Among 14 common types of protective face mask is one that may do more harm than good.

It’s no shock to find Massachusetts and Minnesota topping the states as the best in which to receive high-quality healthcare with good access and reasonable out-of-pocket prices. But look which state leads the way in getting at-risk adults to the doctor for routine visits.

The honor roll, which recognizes 20 hospitals that excel in numerous care concentrations, is only part of a “Best Hospitals” package the publication has retooled for this, the year of the pandemic. 

Maine has topped all states in two separate five-year categories of hospital safety—percentage of “A” grade hospitals (57.1%) and average annual placement in these rankings (3.63). How did your state do?

The number of COVID-19 infections is likely ten times higher than the reported numbers, which could put the number of cases in the U.S. at 23 million, according to CDC Director Robert Redfield, MD.

A new study shows that as much as 80% of COVID-19 cases in the early days of the pandemic went undetected as a result of poor testing capabilities in March.

A commonly known steroid drug has been found to greatly improve survival for COVID-19 patients. In fact, among severe patients, the steroid, Dexamethasone, reduced the number of deaths by one-third in a study conducted by the University of Oxford.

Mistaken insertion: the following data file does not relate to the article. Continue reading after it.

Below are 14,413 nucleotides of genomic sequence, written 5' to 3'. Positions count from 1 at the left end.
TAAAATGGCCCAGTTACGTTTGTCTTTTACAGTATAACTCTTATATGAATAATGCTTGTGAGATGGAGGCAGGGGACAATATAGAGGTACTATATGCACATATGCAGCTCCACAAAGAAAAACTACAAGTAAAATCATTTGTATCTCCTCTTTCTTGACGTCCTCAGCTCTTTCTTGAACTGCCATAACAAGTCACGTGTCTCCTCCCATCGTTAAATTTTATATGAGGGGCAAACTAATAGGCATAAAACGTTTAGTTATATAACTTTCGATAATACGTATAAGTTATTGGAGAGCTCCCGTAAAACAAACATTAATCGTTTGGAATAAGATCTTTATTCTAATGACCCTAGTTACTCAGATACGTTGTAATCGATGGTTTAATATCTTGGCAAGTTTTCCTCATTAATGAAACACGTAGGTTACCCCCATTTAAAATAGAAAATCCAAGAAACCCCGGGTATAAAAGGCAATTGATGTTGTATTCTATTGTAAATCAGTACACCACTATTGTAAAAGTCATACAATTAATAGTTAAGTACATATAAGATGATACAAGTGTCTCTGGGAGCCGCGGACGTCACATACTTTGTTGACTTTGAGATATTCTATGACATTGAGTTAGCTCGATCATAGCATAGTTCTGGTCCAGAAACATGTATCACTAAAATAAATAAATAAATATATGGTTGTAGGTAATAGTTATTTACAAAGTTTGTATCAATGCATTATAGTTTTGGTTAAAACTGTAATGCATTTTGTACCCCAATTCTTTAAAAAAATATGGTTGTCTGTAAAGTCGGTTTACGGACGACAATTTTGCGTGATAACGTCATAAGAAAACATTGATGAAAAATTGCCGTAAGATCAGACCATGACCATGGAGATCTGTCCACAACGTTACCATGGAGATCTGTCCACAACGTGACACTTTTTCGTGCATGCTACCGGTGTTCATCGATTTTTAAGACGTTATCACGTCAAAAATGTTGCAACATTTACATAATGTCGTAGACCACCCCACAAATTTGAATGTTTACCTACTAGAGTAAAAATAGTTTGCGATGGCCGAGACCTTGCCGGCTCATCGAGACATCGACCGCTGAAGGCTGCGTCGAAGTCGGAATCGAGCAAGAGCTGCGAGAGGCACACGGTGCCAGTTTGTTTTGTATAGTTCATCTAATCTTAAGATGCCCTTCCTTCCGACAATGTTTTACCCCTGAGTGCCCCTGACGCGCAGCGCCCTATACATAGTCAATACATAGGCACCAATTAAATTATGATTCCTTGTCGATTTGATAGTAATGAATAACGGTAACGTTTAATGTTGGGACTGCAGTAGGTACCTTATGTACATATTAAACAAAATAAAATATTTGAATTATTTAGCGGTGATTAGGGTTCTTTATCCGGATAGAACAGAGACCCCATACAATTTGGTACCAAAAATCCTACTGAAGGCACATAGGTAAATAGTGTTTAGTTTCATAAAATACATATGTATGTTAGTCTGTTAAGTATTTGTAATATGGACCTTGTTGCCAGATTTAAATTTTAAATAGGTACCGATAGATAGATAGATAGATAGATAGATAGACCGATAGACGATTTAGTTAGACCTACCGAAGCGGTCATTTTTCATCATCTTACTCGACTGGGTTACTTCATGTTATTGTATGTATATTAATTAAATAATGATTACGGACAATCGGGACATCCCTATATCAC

Two major journals in the healthcare space are reviewing what happened and how to move forward with data requirements after a controversial study on the impact of hydroxychloroquine led to a retraction and backlash.

Centene, one of the nation’s largest insurance and managed care companies, has teamed up with the National Minority Quality Forum (NMQF) to launch a research partnership that will dive into the impacts of COVID-19 on minorities.

Three authors of a research study on the efficacy of hydroxychloroquine in COVID-19 patients published in The Lancet have retracted their paper after it was met with backlash and scientific questions.

The Lancet has issued four corrections to a research paper that found COVID-19 patients who used the drug hydroxychloroquine have a higher risk of death.

A group consisting of 140 scientists and physicians has spoken out against a study published in The Lancet that found an association between the use of the drug hydroxychloroquine and a higher death rate among COVID-19 patients.